Moriarty balks at Burke Street

Sole vote against purchases says project getting worse

Staff photo by Don Himsel Property at 141 and 143 Burke Street, Nashua.

NASHUA – When the city decided to purchase the Burke Street property two years ago, Alderman Daniel Moriarty was the lone vote against the purchase.

“It’s a bad idea getting worse,” Moriarty said.

Of course, in 2015, the $4 million purchase was pegged to an estimated $10-15 million renovation. Today, after further study, the redevelopment of the 141 Burke St. property, including a two-story office building for a consolidated Department of Public Works complex and a large garage to house city vehicles and equipment, is estimated to cost closer to $50 million.

“I thought $10 million was too much,” Moriarty said.

Mayor Jim Donchess said the original estimates for the Burke Street redevelopment did not take into account the state of the warehouse. While it was originally thought the structure could be used as a garage for city vehicles, it turns out the building is in need of major work.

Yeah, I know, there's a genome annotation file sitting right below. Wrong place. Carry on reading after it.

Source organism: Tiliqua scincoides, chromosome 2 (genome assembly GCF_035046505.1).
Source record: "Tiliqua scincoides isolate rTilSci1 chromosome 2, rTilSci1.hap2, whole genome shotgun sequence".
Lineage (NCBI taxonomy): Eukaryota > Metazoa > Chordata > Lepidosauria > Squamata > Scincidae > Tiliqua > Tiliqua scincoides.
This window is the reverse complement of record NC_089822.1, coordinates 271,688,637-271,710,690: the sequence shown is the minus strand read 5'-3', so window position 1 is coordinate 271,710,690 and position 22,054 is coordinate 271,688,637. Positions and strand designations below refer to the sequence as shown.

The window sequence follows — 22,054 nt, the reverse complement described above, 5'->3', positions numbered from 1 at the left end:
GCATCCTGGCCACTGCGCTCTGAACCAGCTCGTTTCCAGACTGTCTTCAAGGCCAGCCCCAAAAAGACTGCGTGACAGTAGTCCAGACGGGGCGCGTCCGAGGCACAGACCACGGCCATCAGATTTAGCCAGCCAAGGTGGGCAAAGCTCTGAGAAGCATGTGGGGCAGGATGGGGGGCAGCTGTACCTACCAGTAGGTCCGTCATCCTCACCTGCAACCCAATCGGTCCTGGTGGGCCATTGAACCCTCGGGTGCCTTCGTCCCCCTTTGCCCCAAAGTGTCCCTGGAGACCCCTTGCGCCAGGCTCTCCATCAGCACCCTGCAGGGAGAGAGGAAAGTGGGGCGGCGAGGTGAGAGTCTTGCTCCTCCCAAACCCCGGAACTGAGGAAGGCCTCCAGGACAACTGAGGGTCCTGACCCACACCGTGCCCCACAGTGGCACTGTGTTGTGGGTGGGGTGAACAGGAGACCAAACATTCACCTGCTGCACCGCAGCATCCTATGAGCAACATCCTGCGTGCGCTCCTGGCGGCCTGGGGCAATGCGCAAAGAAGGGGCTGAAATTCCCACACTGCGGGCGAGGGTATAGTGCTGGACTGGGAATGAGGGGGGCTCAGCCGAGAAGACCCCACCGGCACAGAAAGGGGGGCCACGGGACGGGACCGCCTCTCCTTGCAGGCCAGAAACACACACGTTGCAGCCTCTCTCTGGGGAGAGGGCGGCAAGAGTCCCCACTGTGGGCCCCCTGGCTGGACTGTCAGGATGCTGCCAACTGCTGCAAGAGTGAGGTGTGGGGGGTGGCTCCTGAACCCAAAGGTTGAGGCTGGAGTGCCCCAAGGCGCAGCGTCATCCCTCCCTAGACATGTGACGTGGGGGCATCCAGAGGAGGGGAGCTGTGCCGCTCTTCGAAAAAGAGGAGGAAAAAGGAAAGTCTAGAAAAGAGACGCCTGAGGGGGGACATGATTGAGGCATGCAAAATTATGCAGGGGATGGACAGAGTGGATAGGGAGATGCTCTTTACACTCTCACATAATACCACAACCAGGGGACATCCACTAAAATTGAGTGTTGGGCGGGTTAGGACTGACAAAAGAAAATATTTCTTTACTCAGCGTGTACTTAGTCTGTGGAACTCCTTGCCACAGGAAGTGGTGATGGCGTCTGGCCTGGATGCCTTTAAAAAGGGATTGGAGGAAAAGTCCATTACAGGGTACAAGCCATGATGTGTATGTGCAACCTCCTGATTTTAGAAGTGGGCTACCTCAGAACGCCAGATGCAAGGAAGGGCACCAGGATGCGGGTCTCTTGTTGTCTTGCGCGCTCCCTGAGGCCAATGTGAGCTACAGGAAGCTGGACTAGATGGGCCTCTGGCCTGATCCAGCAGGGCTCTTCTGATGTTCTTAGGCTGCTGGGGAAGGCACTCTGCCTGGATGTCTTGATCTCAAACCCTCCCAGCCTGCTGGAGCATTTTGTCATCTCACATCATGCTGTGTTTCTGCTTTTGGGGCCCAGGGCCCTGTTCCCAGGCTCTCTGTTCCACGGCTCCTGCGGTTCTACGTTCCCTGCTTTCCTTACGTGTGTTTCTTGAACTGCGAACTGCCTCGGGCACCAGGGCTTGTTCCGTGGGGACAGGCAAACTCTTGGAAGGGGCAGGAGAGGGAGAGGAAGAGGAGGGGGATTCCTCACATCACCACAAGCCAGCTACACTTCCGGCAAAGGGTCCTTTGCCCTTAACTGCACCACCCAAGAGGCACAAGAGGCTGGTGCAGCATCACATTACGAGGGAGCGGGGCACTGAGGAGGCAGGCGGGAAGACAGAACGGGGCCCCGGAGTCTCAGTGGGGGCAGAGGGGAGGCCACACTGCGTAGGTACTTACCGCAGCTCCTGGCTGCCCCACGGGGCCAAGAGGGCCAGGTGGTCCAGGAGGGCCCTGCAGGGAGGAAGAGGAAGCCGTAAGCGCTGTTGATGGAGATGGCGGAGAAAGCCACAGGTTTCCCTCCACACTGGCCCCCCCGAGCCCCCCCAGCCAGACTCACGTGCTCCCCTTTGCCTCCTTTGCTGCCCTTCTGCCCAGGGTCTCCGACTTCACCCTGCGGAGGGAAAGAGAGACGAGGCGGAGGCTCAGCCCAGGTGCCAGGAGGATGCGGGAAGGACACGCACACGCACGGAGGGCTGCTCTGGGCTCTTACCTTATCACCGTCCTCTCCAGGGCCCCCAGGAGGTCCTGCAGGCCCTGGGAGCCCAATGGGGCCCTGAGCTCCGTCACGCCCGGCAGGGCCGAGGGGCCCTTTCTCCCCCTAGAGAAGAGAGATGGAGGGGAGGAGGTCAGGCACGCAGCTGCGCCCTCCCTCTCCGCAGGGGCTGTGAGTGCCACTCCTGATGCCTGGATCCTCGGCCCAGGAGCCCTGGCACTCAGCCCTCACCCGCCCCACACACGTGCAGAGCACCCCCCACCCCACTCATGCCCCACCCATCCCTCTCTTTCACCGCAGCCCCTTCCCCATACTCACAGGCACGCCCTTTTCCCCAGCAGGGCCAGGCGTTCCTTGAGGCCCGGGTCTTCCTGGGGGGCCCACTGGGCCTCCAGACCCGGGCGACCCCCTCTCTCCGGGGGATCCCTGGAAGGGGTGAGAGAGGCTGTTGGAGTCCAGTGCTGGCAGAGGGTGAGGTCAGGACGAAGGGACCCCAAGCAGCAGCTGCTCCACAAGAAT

“Once we started looking at it in more detail, we learned it was going to cost considerably more than $10 million to $15 million,” Donchess said.

The idea behind the purchase of the property initially started with being able to expand the wastewater treatment plant. Donchess said if the federal government sets new treatment guidelines, as it is expected to do at some point, there will be a need to expand the water treatment plant.

Bringing all of the DPW offices to one location will additionally save the city money, and the office building will have enough room to bring the school department to the location, he said, that will also create savings for the city.

What Nashua does not have, Donchess said, is the money to start the work.

“We don’t have $49 million right now,” Donchess said.

Donchess said the city is looking at plans to phase in the development of the Burke Street property, waiting for the high school construction bonds to be paid off before adding any other large bond to ease the tax burden.

Aside from the cost, Moriarty is skeptical of the need and efficacy of the project. He said there is no pressing need to expand the wastewater treatment plant.

“I haven’t seen anything hard or convincing that has to happen,” Moriarty said.

He also said it is not a good idea to locate all city vehicles in one spot, rather than have the vehicles located in central areas. If the city is going to develop the site, Moriarty wants there to be a careful plan.

“Please, slow down,” Moriarty said.